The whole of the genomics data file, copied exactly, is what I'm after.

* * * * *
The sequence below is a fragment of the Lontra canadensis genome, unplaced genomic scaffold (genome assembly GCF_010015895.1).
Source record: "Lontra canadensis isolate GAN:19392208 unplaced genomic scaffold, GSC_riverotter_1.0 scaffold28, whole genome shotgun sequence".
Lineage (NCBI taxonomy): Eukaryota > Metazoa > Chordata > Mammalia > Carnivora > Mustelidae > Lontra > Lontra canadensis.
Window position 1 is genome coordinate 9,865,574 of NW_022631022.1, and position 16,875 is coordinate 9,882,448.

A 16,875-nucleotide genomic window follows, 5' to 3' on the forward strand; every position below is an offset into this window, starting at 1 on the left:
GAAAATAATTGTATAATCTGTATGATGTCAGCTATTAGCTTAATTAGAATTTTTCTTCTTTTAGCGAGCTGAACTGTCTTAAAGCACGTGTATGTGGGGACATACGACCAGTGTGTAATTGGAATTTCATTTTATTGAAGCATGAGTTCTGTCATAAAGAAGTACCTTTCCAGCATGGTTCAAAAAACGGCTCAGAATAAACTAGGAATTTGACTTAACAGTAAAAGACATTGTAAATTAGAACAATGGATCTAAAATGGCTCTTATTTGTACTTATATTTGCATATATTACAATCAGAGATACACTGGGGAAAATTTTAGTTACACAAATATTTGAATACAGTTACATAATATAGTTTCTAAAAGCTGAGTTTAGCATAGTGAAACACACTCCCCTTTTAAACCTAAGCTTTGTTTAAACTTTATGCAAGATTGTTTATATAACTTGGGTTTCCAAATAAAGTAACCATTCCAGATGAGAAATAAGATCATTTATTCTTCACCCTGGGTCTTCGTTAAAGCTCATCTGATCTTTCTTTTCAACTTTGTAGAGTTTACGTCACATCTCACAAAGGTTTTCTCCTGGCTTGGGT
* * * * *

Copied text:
The sequence below is a fragment of the Lontra canadensis genome, unplaced genomic scaffold (genome assembly GCF_010015895.1).
Source record: "Lontra canadensis isolate GAN:19392208 unplaced genomic scaffold, GSC_riverotter_1.0 scaffold28, whole genome shotgun sequence".
Lineage (NCBI taxonomy): Eukaryota > Metazoa > Chordata > Mammalia > Carnivora > Mustelidae > Lontra > Lontra canadensis.
Window position 1 is genome coordinate 9,865,574 of NW_022631022.1, and position 16,875 is coordinate 9,882,448.

A 16,875-nucleotide genomic window follows, 5' to 3' on the forward strand; every position below is an offset into this window, starting at 1 on the left:
GAAAATAATTGTATAATCTGTATGATGTCAGCTATTAGCTTAATTAGAATTTTTCTTCTTTTAGCGAGCTGAACTGTCTTAAAGCACGTGTATGTGGGGACATACGACCAGTGTGTAATTGGAATTTCATTTTATTGAAGCATGAGTTCTGTCATAAAGAAGTACCTTTCCAGCATGGTTCAAAAAACGGCTCAGAATAAACTAGGAATTTGACTTAACAGTAAAAGACATTGTAAATTAGAACAATGGATCTAAAATGGCTCTTATTTGTACTTATATTTGCATATATTACAATCAGAGATACACTGGGGAAAATTTTAGTTACACAAATATTTGAATACAGTTACATAATATAGTTTCTAAAAGCTGAGTTTAGCATAGTGAAACACACTCCCCTTTTAAACCTAAGCTTTGTTTAAACTTTATGCAAGATTGTTTATATAACTTGGGTTTCCAAATAAAGTAACCATTCCAGATGAGAAATAAGATCATTTATTCTTCACCCTGGGTCTTCGTTAAAGCTCATCTGATCTTTCTTTTCAACTTTGTAGAGTTTACGTCACATCTCACAAAGGTTTTCTCCTGGCTTGGGT